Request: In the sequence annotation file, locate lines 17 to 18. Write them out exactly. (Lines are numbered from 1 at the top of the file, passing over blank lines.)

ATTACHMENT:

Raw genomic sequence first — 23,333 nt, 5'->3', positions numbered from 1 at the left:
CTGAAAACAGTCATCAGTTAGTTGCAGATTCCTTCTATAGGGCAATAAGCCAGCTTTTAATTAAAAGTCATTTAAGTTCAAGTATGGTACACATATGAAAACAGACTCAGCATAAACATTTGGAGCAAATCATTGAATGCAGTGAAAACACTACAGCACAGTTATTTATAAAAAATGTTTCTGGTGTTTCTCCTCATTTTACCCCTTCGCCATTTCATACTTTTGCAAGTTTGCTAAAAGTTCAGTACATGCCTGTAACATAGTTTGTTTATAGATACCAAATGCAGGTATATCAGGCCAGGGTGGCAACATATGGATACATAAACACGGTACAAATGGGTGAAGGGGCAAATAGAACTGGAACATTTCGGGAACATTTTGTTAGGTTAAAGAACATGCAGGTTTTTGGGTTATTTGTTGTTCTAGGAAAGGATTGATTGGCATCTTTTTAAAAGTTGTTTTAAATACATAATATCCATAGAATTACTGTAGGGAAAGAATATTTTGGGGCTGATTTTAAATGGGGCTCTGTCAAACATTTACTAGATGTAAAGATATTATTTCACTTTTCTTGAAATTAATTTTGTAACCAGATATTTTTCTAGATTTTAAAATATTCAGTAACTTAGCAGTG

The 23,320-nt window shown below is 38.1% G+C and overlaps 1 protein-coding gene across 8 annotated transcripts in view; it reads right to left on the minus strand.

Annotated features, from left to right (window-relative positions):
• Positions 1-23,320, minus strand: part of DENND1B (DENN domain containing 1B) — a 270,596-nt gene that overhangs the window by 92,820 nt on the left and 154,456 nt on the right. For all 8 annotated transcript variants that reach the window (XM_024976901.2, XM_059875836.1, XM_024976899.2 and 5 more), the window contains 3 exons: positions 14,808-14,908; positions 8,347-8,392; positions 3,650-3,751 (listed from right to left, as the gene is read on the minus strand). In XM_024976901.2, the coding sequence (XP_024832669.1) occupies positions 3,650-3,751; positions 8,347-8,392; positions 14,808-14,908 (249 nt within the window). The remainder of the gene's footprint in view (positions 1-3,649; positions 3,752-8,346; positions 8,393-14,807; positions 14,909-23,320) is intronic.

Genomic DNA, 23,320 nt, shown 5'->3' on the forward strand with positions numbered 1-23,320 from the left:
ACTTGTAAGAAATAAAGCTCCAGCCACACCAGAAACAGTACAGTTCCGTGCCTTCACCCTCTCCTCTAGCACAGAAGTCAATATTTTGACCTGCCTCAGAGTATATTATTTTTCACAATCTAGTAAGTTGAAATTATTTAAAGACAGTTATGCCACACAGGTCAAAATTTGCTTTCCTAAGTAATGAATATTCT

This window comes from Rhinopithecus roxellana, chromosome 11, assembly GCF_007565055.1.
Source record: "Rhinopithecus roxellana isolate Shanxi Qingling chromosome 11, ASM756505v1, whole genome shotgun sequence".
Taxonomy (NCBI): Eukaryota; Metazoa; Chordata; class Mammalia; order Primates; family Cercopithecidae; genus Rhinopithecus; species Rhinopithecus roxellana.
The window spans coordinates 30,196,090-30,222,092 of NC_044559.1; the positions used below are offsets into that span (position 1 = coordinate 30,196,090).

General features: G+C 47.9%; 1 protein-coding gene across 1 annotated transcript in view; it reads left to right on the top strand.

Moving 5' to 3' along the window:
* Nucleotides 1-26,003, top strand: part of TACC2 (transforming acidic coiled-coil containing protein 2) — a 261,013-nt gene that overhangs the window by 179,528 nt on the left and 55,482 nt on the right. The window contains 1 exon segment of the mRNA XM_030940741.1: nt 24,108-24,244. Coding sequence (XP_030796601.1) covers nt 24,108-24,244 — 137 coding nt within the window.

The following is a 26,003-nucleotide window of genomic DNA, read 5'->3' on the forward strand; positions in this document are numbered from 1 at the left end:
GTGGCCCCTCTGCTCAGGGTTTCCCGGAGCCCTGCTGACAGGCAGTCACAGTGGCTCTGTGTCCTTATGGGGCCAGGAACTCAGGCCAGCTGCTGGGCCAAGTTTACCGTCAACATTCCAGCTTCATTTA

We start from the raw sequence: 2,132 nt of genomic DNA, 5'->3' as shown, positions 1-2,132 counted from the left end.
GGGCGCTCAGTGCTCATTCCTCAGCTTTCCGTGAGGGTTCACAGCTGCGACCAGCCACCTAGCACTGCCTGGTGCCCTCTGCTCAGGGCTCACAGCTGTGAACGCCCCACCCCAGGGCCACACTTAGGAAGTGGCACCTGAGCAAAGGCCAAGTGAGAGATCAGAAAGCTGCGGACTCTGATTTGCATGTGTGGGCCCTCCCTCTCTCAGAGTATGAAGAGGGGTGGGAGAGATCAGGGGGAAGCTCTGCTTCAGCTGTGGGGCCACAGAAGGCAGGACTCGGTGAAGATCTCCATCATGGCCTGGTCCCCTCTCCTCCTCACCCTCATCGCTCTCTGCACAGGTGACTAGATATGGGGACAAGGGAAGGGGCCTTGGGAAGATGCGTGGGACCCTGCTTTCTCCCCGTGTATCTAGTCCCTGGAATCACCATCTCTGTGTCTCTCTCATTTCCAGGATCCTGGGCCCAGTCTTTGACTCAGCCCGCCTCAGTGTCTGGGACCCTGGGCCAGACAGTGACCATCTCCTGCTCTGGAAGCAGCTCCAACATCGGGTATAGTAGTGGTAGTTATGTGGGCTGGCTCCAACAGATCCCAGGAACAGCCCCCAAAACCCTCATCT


We start from the raw sequence: 2,132 nt of genomic DNA, 5'->3' as shown, positions 1-2,132 counted from the left end.
GGGCGCTCAGTGCTCATTCCTCAGCTTTCCGTGAGGGTTCACAGCTGCGACCAGCCACCTAGCACTGCCTGGTGCCCTCTGCTCAGGGCTCACAGCTGTGAACGCCCCACCCCAGGGCCACACTTAGGAAGTGGCACCTGAGCAAAGGCCAAGTGAGAGATCAGAAAGCTGCGGACTCTGATTTGCATGTGTGGGCCCTCCCTCTCTCAGAGTATGAAGAGGGGTGGGAGAGATCAGGGGGAAGCTCTGCTTCAGCTGTGGGGCCACAGAAGGCAGGACTCGGTGAAGATCTCCATCATGGCCTGGTCCCCTCTCCTCCTCACCCTCATCGCTCTCTGCACAGGTGACTAGATATGGGGACAAGGGAAGGGGCCTTGGGAAGATGCGTGGGACCCTGCTTTCTCCCCGTGTATCTAGTCCCTGGAATCACCATCTCTGTGTCTCTCTCATTTCCAGGATCCTGGGCCCAGTCTTTGACTCAGCCCGCCTCAGTGTCTGGGACCCTGGGCCAGACAGTGACCATCTCCTGCTCTGGAAGCAGCTCCAACATCGGGTATAGTAGTGGTAGTTATGTGGGCTGGCTCCAACAGATCCCAGGAACAGCCCCCAAAACCCTCATCT